Stress comes through the senses, and arousal follows. How much arousal depends on the situation and your perception of it. Sounds simple enough, right? But if you haven’t spent time mastering awareness and connection to your own senses, you are at their whimsy. They will sense danger, and a cascade of reactions will occur that you feel are happening ‘to’ you. With a regular Nidra practice, you invest in the skill of interoception; sensing yourself. Trusting yourself. 

Mapping senses with Yoga Nidra Deactivates Stress Response

A Yoga Nidra practice helps you deactivate your stress response and master your connection to the sensory system. This enables you to trust your own senses and understand more clearly what they are picking up.

If you work in Fire, Law Enforcement, Military, or EMS, having mastery over your senses is important. A tool like SH//FT’s Neuro Nidra™ requires no training to practice, and can not only help deactivate and master stress, but can also repay sleep debt in the process. 

This sensitivity is a secret weapon that allows you to pick up on stress cues before they cascade into reactivity. This allows you to manage how you choose to interpret the signals, and better choose how you will respond. 

Non Sleep Deep Rest (NSDR)

NSDR is a term coined by Dr. Andrew Huberman, and includes various practices such as Yoga Nidra, Mindfulness Based Stress Reduction, Hypnosis and more. Yoga Nidra was developed in the 20th century by Swami Satyananda Saraswati using Yoga’s ancient practices of Pratyahara or sensory withdrawal.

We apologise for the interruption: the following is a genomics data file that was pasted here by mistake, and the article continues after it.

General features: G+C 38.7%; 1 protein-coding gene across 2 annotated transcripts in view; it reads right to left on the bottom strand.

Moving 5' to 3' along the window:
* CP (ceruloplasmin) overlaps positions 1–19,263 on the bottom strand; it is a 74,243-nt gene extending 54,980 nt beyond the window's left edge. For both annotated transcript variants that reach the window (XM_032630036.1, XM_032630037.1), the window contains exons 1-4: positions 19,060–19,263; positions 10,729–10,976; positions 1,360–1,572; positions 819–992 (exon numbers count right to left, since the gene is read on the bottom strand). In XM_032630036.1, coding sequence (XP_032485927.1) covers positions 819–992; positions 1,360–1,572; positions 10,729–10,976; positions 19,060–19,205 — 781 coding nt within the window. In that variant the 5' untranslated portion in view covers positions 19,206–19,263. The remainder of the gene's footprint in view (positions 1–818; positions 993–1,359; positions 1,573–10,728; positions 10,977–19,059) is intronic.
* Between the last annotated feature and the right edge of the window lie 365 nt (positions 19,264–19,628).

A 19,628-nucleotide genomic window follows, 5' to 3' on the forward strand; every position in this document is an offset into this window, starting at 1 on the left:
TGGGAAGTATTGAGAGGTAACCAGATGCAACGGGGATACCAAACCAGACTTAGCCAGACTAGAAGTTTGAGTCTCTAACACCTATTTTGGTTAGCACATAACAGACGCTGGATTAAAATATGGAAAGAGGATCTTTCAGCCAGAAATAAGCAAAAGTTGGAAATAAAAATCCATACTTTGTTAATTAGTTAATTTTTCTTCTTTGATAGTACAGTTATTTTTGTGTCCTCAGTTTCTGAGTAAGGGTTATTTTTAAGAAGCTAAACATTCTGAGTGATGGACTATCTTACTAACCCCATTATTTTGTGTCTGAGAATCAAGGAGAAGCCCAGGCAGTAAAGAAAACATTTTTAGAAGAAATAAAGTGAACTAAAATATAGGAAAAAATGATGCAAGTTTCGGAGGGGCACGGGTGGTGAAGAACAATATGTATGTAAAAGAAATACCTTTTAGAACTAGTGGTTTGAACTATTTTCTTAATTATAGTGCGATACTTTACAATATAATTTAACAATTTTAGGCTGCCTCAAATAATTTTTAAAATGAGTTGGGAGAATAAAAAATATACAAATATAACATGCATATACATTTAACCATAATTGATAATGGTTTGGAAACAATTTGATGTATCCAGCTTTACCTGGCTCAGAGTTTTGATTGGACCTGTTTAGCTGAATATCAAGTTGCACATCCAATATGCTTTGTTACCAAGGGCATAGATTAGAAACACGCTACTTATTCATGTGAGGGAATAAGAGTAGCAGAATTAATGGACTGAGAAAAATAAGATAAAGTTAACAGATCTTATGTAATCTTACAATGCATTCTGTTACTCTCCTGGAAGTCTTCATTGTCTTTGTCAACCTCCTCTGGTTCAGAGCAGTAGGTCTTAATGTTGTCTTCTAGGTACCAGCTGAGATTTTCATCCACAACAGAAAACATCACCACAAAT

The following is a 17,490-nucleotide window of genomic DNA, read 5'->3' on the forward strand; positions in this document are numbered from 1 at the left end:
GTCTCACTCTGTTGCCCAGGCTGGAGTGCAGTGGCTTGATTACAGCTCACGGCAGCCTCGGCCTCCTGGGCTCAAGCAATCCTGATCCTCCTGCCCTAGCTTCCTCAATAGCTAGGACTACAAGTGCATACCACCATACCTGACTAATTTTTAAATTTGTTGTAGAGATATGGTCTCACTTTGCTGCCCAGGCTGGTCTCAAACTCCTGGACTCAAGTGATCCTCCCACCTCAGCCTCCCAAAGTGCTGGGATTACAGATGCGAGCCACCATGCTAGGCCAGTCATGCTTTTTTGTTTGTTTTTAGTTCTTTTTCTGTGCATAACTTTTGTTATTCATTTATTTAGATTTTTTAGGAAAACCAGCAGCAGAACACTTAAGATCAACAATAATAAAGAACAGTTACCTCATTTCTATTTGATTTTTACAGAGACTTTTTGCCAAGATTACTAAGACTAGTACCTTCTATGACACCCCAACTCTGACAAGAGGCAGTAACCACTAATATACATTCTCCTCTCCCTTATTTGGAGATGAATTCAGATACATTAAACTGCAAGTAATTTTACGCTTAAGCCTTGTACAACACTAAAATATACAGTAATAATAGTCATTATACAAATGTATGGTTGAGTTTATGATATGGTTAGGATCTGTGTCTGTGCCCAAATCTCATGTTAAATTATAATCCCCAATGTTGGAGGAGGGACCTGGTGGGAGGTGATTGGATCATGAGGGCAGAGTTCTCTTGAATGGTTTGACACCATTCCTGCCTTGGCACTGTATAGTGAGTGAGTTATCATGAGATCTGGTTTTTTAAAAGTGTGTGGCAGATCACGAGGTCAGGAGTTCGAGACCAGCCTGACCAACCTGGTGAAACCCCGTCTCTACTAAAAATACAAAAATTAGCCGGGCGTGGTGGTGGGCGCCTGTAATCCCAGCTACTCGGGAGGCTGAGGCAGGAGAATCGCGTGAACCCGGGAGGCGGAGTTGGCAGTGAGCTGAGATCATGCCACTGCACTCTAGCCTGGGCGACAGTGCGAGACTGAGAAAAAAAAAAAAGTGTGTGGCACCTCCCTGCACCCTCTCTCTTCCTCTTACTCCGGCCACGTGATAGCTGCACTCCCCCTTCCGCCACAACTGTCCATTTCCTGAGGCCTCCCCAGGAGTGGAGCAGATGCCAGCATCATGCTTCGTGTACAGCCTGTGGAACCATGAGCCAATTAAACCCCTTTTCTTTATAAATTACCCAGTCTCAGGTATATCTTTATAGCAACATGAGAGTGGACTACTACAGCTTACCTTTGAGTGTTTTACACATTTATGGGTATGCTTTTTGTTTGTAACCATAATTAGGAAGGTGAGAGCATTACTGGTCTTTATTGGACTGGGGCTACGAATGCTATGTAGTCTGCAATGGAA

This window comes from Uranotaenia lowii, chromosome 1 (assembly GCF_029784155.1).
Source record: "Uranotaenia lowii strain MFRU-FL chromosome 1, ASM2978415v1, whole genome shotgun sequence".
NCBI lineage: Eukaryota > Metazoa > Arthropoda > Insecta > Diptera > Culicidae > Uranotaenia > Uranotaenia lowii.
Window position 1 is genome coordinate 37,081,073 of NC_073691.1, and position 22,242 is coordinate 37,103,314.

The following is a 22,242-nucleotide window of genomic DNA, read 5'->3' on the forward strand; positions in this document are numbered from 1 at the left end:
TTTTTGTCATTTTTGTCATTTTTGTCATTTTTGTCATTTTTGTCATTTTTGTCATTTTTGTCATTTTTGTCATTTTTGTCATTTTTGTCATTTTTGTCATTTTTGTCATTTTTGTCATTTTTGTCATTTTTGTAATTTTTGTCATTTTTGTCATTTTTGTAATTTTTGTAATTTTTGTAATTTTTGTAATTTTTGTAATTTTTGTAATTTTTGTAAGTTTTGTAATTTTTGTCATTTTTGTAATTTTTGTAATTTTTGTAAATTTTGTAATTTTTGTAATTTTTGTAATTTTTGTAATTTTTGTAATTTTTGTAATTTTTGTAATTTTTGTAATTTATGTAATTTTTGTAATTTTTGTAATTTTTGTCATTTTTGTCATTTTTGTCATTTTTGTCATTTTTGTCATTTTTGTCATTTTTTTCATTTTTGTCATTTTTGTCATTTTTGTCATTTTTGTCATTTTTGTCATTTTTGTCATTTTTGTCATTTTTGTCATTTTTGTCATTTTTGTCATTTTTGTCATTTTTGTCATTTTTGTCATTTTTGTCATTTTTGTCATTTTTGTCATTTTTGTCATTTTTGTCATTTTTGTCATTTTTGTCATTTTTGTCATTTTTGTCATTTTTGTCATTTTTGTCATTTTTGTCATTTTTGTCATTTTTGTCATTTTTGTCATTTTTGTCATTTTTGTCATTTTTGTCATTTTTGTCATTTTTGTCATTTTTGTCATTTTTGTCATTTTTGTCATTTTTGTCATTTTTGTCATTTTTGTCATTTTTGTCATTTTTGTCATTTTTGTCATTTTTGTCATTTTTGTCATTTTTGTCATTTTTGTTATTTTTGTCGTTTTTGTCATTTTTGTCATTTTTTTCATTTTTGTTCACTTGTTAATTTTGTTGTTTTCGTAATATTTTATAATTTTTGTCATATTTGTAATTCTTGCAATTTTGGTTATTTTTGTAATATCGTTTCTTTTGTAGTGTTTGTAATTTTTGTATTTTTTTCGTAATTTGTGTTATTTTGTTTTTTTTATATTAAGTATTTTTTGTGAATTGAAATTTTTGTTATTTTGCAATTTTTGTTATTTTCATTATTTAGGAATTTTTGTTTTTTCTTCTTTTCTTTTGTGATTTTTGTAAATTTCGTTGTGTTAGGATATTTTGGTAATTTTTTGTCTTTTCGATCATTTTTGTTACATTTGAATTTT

You can learn more about Neuro Nidra™ here. Neuro Nidra™ was created by Emily Hightower and combines the practice of Yoga Nidra with principles from neuroscience. Emily is not a neuroscientist, but a trained Yoga Nidra expert and Teacher Trainer studying applied neuro somatics.

How and Why NOT to Fall Asleep During Yoga Nidra

How and Why NOT to Fall Asleep During Yoga Nidra

If you’ve been to a group guided Yoga Nidra class, you’ve likely been jarred out of the blissful state by someone snoring nearby. Maybe you use Nidra downloads to fall asleep yourself. Any sleep seems welcome if you suffer from insomnia, however, the more you nod off during practice the more you train yourself to do so, missing the real benefits of the Yoga Nidra. 

What is the Yoga Nidra Hypnagogic State?

Yoga Nidra is a guided practice that brings about the hypnagogic state, which is unique to states we encounter during actual sleep. In this state, we are semi-conscious in a dynamic rest that engages the parasympathetic nervous system in deep healing activity. Being semi-conscious allows us to participate with the healing and learn how to toggle various states of consciousness in waking life. This translates to better self-regulation and performance under stress.